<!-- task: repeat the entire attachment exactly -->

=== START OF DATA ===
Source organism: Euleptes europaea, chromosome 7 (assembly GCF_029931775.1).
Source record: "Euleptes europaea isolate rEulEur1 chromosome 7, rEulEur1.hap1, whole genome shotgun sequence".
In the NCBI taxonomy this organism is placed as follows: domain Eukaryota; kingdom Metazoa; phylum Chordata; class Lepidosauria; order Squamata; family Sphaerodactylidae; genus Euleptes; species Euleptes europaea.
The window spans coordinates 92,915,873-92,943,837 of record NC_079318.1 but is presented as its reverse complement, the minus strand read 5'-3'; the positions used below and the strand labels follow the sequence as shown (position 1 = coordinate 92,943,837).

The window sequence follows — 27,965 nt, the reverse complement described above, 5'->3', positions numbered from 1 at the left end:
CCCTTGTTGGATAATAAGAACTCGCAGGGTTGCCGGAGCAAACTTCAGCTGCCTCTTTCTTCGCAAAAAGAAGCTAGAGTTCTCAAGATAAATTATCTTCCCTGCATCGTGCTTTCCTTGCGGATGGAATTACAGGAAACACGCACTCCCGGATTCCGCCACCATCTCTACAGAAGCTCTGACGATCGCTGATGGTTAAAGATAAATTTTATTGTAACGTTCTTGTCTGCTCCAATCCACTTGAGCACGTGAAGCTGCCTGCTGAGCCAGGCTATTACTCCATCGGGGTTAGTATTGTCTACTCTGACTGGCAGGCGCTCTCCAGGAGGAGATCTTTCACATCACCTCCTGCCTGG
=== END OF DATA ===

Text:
Source organism: Euleptes europaea, chromosome 7 (assembly GCF_029931775.1).
Source record: "Euleptes europaea isolate rEulEur1 chromosome 7, rEulEur1.hap1, whole genome shotgun sequence".
In the NCBI taxonomy this organism is placed as follows: domain Eukaryota; kingdom Metazoa; phylum Chordata; class Lepidosauria; order Squamata; family Sphaerodactylidae; genus Euleptes; species Euleptes europaea.
The window spans coordinates 92,915,873-92,943,837 of record NC_079318.1 but is presented as its reverse complement, the minus strand read 5'-3'; the positions used below and the strand labels follow the sequence as shown (position 1 = coordinate 92,943,837).

The window sequence follows — 27,965 nt, the reverse complement described above, 5'->3', positions numbered from 1 at the left end:
CCCTTGTTGGATAATAAGAACTCGCAGGGTTGCCGGAGCAAACTTCAGCTGCCTCTTTCTTCGCAAAAAGAAGCTAGAGTTCTCAAGATAAATTATCTTCCCTGCATCGTGCTTTCCTTGCGGATGGAATTACAGGAAACACGCACTCCCGGATTCCGCCACCATCTCTACAGAAGCTCTGACGATCGCTGATGGTTAAAGATAAATTTTATTGTAACGTTCTTGTCTGCTCCAATCCACTTGAGCACGTGAAGCTGCCTGCTGAGCCAGGCTATTACTCCATCGGGGTTAGTATTGTCTACTCTGACTGGCAGGCGCTCTCCAGGAGGAGATCTTTCACATCACCTCCTGCCTGG